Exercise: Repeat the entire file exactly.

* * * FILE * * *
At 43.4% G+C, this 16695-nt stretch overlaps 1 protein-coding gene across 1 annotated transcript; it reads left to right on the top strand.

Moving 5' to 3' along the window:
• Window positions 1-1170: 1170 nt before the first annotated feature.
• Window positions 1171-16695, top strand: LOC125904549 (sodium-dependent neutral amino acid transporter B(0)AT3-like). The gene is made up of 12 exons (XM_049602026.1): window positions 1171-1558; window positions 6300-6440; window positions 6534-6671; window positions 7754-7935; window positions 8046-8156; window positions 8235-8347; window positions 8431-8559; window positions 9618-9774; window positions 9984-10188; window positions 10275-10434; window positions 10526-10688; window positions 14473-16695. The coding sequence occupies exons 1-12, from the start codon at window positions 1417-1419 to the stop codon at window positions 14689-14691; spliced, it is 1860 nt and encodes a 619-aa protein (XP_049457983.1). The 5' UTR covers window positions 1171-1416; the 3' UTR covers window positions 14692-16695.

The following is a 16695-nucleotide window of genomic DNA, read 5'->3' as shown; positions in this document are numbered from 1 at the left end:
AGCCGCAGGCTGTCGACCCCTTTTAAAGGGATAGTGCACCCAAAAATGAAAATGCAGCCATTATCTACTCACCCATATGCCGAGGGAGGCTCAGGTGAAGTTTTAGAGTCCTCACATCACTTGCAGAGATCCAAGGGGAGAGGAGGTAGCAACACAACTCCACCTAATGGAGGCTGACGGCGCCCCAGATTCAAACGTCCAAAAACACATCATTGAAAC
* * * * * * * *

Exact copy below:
At 43.4% G+C, this 16695-nt stretch overlaps 1 protein-coding gene across 1 annotated transcript; it reads left to right on the top strand.

Moving 5' to 3' along the window:
• Window positions 1-1170: 1170 nt before the first annotated feature.
• Window positions 1171-16695, top strand: LOC125904549 (sodium-dependent neutral amino acid transporter B(0)AT3-like). The gene is made up of 12 exons (XM_049602026.1): window positions 1171-1558; window positions 6300-6440; window positions 6534-6671; window positions 7754-7935; window positions 8046-8156; window positions 8235-8347; window positions 8431-8559; window positions 9618-9774; window positions 9984-10188; window positions 10275-10434; window positions 10526-10688; window positions 14473-16695. The coding sequence occupies exons 1-12, from the start codon at window positions 1417-1419 to the stop codon at window positions 14689-14691; spliced, it is 1860 nt and encodes a 619-aa protein (XP_049457983.1). The 5' UTR covers window positions 1171-1416; the 3' UTR covers window positions 14692-16695.

The following is a 16695-nucleotide window of genomic DNA, read 5'->3' as shown; positions in this document are numbered from 1 at the left end:
AGCCGCAGGCTGTCGACCCCTTTTAAAGGGATAGTGCACCCAAAAATGAAAATGCAGCCATTATCTACTCACCCATATGCCGAGGGAGGCTCAGGTGAAGTTTTAGAGTCCTCACATCACTTGCAGAGATCCAAGGGGAGAGGAGGTAGCAACACAACTCCACCTAATGGAGGCTGACGGCGCCCCAGATTCAAACGTCCAAAAACACATCATTGAAAC